My notes per-speaker are below. Names go to twitter profiles and links to most decks/demos are in the google doc that Brian and Chris put together.
Chris Whong (CartoDB): NYC taxi data via FOIL request, 50gb in 2gb chunks (could be good as example of big-ish dataset to work with). Usual stack: leaflet, d3, bootstrap, cdb, moment.js to make NYC Taxis: A Day in the Life. Eye-catcher is the "marker animation along svg element", luckily the code is on github so you can see how that's done. Chris also gave a shout out to streeteasy.com (new to me) which is how New Yorkers find a places to live these days. He made a chrome extension to inject/overlay subway lines, which looks awesome. This was one of my favorite talks from the day. Slides.
Anand Thakker (Development Seed): vector tiles give you simplicity, speed, interactivity. Parallel processing via tilereduce. Enables in-browser analysis via turf. Use Tippecanoe to build vector tiles. vt-grid useful node module for doing feature aggregation. Slides.
Lauren Ancona (City of Philadelphia): Insider view on managing and mapping the Pope's recent Philly visit. Nice touch to use high contrast color scheme with the for outdoor use. UI uses material design lite. Plans to release app wrapper/framework/skeleton as "map sak", mentioned mapsak.org but that doesn't work yet. Slides.
Alex Bostic (AECOM): App to enable real-time GIS asset tracking. "Grid sat tag" was mentioned a lot but I'm not entirely clear what that is. Using solr for search. Other things used: leaflet, mapbox basemap, bootstrap, less, AWS, MEAN, turf.
Stuart Lynn (CartoDB): Torque and his experience modifying and improving it. I think he showed torque + NEXRAD data, which means... it works with polygons now? He mentioned that something new is available "tomorrow". He's added scale function to torque which wraps d3 scales...new lib: d3.cartodb. Slides.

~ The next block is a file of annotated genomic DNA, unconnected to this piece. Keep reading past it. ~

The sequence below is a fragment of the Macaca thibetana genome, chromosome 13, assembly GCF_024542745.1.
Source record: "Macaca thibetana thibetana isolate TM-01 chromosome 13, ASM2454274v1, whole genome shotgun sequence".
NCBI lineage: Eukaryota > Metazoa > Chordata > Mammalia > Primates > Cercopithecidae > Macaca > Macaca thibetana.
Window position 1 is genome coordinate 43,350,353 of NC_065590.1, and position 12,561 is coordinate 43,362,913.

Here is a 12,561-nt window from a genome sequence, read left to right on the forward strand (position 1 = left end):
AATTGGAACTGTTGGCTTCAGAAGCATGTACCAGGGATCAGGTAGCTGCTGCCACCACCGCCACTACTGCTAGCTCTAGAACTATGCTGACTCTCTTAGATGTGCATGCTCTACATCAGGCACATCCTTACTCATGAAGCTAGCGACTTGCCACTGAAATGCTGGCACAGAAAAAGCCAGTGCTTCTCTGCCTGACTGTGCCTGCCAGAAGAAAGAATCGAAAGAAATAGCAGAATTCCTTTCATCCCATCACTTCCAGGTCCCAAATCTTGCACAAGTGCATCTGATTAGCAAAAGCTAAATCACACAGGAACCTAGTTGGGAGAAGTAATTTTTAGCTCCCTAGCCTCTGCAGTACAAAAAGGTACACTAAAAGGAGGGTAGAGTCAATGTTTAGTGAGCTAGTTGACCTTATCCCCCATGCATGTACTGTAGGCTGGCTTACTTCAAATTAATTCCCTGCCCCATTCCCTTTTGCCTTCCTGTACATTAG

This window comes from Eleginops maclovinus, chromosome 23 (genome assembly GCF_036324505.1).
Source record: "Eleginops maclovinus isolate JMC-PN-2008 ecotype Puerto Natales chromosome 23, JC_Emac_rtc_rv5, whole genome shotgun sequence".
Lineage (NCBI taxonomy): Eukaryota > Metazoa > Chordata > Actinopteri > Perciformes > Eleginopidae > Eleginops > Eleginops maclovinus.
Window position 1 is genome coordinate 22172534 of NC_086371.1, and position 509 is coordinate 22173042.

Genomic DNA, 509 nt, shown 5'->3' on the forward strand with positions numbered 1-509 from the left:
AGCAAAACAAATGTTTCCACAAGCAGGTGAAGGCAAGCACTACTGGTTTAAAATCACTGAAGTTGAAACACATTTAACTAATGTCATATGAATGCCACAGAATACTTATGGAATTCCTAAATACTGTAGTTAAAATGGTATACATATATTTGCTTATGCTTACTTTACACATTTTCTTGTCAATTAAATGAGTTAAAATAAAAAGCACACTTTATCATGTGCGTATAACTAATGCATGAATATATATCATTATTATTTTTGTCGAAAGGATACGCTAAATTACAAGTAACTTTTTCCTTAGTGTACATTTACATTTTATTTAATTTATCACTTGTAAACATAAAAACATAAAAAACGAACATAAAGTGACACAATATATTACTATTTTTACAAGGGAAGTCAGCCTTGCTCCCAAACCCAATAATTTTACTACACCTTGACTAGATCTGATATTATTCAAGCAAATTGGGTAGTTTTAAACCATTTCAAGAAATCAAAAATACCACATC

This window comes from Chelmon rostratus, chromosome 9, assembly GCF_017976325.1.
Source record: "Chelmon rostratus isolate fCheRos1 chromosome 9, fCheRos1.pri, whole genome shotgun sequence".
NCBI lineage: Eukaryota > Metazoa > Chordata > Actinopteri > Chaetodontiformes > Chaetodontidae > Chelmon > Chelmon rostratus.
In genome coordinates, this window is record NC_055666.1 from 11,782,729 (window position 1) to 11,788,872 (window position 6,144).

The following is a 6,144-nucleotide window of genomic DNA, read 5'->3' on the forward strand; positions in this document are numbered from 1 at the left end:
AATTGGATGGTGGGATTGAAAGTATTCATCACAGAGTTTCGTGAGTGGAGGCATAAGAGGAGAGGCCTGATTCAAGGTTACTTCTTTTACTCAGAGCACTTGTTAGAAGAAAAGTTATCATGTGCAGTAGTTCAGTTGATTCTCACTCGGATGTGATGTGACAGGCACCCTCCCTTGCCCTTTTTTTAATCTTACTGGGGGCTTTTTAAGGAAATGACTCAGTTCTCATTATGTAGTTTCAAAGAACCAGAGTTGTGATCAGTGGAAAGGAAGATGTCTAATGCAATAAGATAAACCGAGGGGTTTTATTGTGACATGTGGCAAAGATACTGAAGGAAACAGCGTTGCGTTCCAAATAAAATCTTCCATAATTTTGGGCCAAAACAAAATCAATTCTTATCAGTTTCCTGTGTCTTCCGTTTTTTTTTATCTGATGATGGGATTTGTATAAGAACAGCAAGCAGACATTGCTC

Lunch: Hoagies, natch.
Ishmael Smyrnow (appgeo): Use node for your data processing. "collect, manipulate, produce". Several useful modules mentioned: tape, tap-spec, nook as modules to aid in writing tests. Overall take-away that can't be emphasized enough: "use existing modules wherever possible". Slides.
Michael Bowman (Applied Info Sciences): Talk titled "squatchin with d3.js". Mapping Sasquatch sightings. Good recommendation to use poi-factory.com for test data sets. FCC has lat long -> census block API. "pick projection to fit data". Use svg
Patricio Gonzalez Vivo (Mapzen): Procedural maps at mapzen. Tangram is their way to do maps on GPUs. Use gsl to write shaders to style maps. Patricio's stunning demos were as close as we got to "Ooh's" and "Ahh's". This was another of my favorites of the day. Slides.
Aaron Petcoff (New York Magazine): Detroit...media's tendency to describe it as dystopian. Simple NY Times search confirms that. Property in practice: visual archive of speculative investment of real estate in Detroit. Mention of sheetsee.js, which was news to me. It brings together Google sheets, mapbox, leaflet...dozen lines of code to get map working.